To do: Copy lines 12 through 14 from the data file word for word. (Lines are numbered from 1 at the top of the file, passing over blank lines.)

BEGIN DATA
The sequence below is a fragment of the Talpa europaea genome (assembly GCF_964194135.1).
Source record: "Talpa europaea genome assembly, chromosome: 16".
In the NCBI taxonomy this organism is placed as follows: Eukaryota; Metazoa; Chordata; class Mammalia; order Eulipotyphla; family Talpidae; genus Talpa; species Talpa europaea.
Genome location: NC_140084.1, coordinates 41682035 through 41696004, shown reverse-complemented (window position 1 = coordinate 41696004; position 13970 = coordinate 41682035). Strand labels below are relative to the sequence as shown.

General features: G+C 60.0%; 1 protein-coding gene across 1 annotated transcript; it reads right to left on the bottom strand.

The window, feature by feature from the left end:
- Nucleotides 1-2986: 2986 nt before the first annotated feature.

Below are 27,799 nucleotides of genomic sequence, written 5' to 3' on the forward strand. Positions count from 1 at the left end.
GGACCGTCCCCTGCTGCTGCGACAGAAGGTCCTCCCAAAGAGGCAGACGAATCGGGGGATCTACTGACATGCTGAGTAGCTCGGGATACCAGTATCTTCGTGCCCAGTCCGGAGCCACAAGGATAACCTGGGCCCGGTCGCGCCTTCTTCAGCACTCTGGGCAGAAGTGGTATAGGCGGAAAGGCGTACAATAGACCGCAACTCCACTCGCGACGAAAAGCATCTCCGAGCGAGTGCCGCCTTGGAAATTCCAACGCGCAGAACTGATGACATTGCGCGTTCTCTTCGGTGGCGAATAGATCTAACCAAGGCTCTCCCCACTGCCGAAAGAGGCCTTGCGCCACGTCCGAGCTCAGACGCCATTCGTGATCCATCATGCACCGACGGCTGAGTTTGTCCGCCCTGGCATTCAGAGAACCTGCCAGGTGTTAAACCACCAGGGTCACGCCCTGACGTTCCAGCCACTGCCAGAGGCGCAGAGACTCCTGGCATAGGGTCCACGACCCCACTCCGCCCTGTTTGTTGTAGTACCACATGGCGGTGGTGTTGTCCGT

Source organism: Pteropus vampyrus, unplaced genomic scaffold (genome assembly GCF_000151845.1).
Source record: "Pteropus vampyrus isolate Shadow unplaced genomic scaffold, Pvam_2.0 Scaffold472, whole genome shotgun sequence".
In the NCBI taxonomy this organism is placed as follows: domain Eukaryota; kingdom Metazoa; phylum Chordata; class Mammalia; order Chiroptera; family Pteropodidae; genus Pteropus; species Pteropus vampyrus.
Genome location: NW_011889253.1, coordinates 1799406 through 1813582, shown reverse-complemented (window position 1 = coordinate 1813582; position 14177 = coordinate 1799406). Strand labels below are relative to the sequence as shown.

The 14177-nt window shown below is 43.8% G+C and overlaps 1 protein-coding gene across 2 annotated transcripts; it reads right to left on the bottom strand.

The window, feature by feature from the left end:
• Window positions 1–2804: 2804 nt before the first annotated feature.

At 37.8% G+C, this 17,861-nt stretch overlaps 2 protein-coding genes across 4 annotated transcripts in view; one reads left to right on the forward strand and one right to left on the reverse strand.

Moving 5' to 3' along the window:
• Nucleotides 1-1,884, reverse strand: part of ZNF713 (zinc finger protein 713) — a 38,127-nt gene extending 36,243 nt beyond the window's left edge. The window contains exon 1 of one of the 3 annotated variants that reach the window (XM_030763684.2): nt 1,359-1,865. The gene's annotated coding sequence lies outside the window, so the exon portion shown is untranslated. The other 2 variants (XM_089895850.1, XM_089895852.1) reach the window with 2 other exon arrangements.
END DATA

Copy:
In the NCBI taxonomy this organism is placed as follows: domain Eukaryota; kingdom Metazoa; phylum Chordata; class Mammalia; order Chiroptera; family Pteropodidae; genus Pteropus; species Pteropus vampyrus.
Genome location: NW_011889253.1, coordinates 1799406 through 1813582, shown reverse-complemented (window position 1 = coordinate 1813582; position 14177 = coordinate 1799406). Strand labels below are relative to the sequence as shown.

The 14177-nt window shown below is 43.8% G+C and overlaps 1 protein-coding gene across 2 annotated transcripts; it reads right to left on the bottom strand.